I’m proud to be Canadian. But can I call myself a proud Canadian parent if my 7-year-old son, Holt, doesn’t learn to skate or play hockey, and if I don’t push it? There is this sweeping generalization, after all, that Canadians are known mainly for three things; maple syrup, politeness, and hockey.
Another sweeping generalization is that parents, especially parents of boys (in my opinion), think that their kids need to learn how to skate, then how to play hockey, or, at the very least they want their offspring to be interested in watching the home team and understanding the rules of hockey.
I don’t give AF that my son’s interest level in hockey is akin to his interest in going on a 20-hour car ride without his iPad.
Personally, I feel pressure, not from one person specifically, just an overall societal pressure, that my son should be skating by now, and that I should sign him up for a six-week hockey program since many of his friends started skating 4 years ago when they were three! Now some of them are starting to join hockey teams. Like I said, it’s just my feeling that many Canadian parents believe their child should at least learn to skate and understand hockey. Well, my 7-year-old has absolutely no interest in skating or in even watching a hockey game, even from the comfort at home in my bed.
So, I’m going to come out and say it. I’m not forcing my son to learn to skate. I’m not forcing him to learn to play hockey either. I have no plans to sign him up for skating lessons. I’m not signing him up for hockey either.
Honestly, the only downfall of me not forcing my son, or my son’s not wanting to learn to skate or to play hockey, is that there is a high likelihood that many, but not all, of his little buddies will or have learned to play, and he won’t be able to join in, even recreationally. And maybe there will be hockey or skating birthday parties and he’ll feel left out. Other than that? I couldn’t give AF if he never plays hockey.
Just because I’m Canadian, why should I feel passionate about getting my kid into hockey, when – and no offence to hockey players and hockey moms everywhere – these days there are so many other cool team sports to join and other physical activities for our kids to be passionate about. It’s sort of how I feel about learning French in schools. Yes, I know it’s our second language, but, personally, I would rather my children learn Mandarin, the most popular language in the world, because I think it would be more useful in their adult lives than French will ever be. But that’s just me. I’ve turned out okay not speaking fluent French. I understand, thank you Air Canada, to not get up when the red lights go on, the only time I’ve ever had to understand French in my entire adult life, being on an airplane.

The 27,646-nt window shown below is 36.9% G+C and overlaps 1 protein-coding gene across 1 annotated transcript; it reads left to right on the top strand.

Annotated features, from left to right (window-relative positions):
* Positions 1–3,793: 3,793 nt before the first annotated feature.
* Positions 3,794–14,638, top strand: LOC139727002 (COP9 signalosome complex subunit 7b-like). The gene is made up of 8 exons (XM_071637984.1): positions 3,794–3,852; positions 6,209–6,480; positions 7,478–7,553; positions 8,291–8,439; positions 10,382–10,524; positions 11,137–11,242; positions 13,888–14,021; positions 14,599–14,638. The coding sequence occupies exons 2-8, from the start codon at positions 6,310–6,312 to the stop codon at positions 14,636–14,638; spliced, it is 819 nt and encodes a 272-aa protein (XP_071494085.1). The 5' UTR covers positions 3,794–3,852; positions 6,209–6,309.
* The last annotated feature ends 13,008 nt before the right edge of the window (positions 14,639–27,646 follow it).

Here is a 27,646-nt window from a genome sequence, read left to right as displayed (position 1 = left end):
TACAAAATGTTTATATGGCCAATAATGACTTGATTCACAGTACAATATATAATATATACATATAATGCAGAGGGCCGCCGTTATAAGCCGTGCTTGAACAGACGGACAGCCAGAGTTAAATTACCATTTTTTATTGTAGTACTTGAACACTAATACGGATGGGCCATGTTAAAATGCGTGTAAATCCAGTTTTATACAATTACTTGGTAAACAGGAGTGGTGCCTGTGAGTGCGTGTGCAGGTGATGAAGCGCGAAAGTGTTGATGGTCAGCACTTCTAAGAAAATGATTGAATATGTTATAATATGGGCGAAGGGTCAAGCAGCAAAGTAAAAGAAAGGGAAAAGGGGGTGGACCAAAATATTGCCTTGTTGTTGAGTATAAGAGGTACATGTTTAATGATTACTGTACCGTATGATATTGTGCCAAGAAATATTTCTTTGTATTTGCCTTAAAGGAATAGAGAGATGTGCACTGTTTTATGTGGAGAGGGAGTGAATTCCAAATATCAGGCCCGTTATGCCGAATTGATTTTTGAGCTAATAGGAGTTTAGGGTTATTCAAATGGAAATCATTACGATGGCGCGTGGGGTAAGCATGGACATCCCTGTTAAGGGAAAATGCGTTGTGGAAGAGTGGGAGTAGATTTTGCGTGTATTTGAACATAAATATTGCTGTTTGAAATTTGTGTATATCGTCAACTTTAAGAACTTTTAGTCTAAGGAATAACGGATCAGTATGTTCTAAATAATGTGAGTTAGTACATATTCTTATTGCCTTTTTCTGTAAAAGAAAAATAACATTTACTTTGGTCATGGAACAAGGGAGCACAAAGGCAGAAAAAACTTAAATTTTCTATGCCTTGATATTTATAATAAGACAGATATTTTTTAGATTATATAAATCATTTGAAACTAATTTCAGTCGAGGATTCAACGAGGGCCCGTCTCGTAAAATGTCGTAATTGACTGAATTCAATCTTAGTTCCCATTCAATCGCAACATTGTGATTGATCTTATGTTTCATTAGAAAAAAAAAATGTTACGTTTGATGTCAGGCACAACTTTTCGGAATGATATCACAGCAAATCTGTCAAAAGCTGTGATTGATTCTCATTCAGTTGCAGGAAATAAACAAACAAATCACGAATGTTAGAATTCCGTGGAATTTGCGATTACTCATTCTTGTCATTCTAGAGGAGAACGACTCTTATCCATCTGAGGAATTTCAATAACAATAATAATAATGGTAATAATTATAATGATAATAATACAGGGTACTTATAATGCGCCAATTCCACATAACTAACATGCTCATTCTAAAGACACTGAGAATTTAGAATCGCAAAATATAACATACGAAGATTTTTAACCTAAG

At present, my son takes flag football and basketball. Last year, he took badminton lessons and Tai Kwon Doe. He loves badminton and was meh about Tai Kwon do, so we stopped that. I do believe that kids need to do some physical activity or join some team sports, to learn how to get along, to learn to have each others back, to learn how to be a good loser, to learn how to be an awesome winner, to learn you can’t bail because you’ve made a commitment, to meet new friends, and, obviously, because it’s healthy (and, obviously, because they fall asleep faster on the days they do said physical activities.)
My son has been obsessed with football since he was two, can name every team, every player, and loves to watch almost every football game on television, as well as playing football on his Xbox. He has watched so much football, not just on television, but YouTube videos as well, that he completely understands the lingo, and, quite frankly, he truly shines when he plays flag football, the closest we could find for his age, to an actual football team, where they tackle each other and need actual equipment, which I’m not even sure is available in Canada, at least for his age. I don’t have any football mommy friends, as I would if I lived in America, that’s for sure.
Quite frankly, I truly enjoy watching my 7-year-old throw or catch a football, and run around doing football drills, because guess what? He’s completely into it and, (warning, brag alert!) he shows great talent at flag football, even impressing the coaches. He’s signed up for basketball, which begins in a couple of weeks, another sport he’ll play for hours in my backyard every single day. I don’t know any basketball mothers. And I don’t know any badminton mothers either, and my son also excelled in that sport. So why wouldn’t I be passionate about his passions?
But am I failing, especially being Canadian, signing my son up for badminton, flag football and basketball, instead of hockey? Should I, at the very least, make him learn to skate, and know the rules of hockey, at least recreationally? Can my son really grow up never having learned to skate or play hockey and still be a-okay as an adult?